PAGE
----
Q. What was it about Mikey because obviously he’s not the same size or maybe skill level as Willis. Why was he a guy that could fill that role?
BRONCO MENDENHALL: Just work ethic, determination, resiliency, effort, all the things that just make amazing people. He just tries really hard, and he tries every day, and he’s physical and he’s tough.
Q. We talked a lot on Monday about Miami’s big receivers, but the slot guy Jeff Thomas, what have you seen out of him so far this season?
BRONCO MENDENHALL: Yeah, he’s dynamic. So there are multiple instances where the outside receiver routes will just be stop routes or something shallow, and then downfield routes by the slot that gives the equivalent of just a giant fade route with the entire field to have at his disposal to fade and catch the ball, to hold the line, to really move away from the free safety if there is one, and so he has speed and he’s dynamic. So Miami has talent at all spots, outside receiver, inside receiver, certainly at quarterback and running back. And so any time there’s a quality slot that can complement outside receivers, that makes it more difficult, and that’s his productivity and the way they’re using him I think reflects they understand what he’s capable of.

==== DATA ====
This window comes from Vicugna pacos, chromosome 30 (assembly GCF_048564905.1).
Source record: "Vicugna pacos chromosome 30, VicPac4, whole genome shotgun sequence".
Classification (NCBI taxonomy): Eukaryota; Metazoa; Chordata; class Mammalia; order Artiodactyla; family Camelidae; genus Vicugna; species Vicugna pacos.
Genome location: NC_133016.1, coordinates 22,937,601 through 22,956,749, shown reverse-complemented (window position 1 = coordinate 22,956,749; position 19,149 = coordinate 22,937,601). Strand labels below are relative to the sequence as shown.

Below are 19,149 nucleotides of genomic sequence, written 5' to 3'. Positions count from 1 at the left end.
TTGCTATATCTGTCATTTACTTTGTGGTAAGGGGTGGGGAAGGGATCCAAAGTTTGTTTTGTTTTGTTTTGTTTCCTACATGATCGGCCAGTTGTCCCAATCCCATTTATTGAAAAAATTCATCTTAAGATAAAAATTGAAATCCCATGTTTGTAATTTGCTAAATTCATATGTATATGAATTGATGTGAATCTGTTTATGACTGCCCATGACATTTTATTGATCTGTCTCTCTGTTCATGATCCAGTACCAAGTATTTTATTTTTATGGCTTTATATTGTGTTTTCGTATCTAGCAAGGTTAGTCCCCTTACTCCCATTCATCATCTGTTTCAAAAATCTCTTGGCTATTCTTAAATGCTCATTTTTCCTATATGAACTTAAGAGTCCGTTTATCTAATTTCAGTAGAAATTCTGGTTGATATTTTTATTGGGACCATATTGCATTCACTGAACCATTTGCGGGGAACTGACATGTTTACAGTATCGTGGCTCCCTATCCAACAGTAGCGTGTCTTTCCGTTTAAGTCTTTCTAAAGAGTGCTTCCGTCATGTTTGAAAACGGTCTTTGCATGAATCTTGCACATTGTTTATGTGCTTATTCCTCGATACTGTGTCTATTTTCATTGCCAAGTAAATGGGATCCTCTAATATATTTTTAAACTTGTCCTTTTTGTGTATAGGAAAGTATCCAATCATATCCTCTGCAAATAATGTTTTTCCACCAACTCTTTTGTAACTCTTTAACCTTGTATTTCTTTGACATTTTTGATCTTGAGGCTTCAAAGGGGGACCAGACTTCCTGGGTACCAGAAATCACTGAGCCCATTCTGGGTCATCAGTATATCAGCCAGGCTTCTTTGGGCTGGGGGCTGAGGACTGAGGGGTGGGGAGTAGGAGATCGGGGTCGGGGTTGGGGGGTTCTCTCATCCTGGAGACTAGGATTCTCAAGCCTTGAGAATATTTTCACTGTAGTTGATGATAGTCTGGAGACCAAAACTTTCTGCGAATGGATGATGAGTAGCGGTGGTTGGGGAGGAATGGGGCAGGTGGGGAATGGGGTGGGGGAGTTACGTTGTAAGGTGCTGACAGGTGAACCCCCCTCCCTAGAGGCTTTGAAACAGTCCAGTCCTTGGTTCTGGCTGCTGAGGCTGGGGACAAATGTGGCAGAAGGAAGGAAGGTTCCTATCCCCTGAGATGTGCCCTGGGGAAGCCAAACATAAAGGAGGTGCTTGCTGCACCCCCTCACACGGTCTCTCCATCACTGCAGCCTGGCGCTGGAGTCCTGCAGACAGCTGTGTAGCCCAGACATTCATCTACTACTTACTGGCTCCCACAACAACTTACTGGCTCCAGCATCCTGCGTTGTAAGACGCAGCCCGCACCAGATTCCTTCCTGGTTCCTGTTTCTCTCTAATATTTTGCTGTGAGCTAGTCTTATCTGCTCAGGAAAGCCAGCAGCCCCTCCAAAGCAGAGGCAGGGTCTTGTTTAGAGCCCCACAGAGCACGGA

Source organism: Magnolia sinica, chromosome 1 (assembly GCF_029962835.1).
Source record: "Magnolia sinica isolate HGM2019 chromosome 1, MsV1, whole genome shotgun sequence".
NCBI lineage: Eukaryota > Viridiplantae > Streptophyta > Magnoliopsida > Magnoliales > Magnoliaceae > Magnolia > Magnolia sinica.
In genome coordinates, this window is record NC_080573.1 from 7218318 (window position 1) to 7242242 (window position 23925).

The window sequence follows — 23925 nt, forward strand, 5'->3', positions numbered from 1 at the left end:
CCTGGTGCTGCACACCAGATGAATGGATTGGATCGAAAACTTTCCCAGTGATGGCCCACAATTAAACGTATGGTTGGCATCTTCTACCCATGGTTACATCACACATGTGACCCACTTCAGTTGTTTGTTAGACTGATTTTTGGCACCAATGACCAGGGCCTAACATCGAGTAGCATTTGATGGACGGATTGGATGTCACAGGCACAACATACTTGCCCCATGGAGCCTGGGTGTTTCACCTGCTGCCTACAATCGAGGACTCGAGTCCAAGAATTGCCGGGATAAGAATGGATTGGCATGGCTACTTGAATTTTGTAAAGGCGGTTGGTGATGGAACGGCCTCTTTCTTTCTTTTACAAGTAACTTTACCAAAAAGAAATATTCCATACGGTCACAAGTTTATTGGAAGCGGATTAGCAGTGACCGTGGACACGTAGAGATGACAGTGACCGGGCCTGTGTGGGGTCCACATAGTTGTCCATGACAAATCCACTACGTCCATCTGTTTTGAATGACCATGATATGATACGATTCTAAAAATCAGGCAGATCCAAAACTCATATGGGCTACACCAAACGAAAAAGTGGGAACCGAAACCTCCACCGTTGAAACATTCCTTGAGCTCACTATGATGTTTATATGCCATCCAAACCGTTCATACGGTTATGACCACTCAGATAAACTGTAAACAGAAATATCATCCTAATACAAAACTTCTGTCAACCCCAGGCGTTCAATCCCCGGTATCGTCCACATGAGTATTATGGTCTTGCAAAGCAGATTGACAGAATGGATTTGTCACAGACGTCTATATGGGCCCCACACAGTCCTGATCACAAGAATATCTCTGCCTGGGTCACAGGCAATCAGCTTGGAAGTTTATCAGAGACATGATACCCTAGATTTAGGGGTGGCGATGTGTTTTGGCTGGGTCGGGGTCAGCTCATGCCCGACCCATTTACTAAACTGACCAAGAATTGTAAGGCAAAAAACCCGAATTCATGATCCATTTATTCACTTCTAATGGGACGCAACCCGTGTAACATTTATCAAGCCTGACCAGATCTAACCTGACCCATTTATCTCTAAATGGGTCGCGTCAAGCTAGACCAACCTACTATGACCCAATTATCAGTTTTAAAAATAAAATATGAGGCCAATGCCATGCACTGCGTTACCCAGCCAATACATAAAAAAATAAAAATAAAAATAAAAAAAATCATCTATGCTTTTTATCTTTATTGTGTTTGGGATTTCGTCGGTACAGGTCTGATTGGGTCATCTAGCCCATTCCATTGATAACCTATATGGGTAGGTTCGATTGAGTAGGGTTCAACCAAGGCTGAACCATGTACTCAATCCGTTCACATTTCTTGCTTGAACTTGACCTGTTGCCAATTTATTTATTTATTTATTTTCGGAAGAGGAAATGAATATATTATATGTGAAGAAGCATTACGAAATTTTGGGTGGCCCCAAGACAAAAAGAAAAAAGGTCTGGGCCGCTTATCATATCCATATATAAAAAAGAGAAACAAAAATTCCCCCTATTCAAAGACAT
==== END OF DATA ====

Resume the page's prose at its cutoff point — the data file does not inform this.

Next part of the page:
Q. Given the way that last season’s game ended, what have you guys as a coaching staff done to remind the team about that?
BRONCO MENDENHALL: We really haven’t had to remind them. They all know. They remember it really well. Yeah, just a few key takeaways in terms of maybe what to do about it, but our players are smart and they’re motivated, so they didn’t need much information from me.
Q. Bronco, would you like to get Joe Reed more involved from an all-purpose standpoint? I think he’s got nine receptions for the year to this point.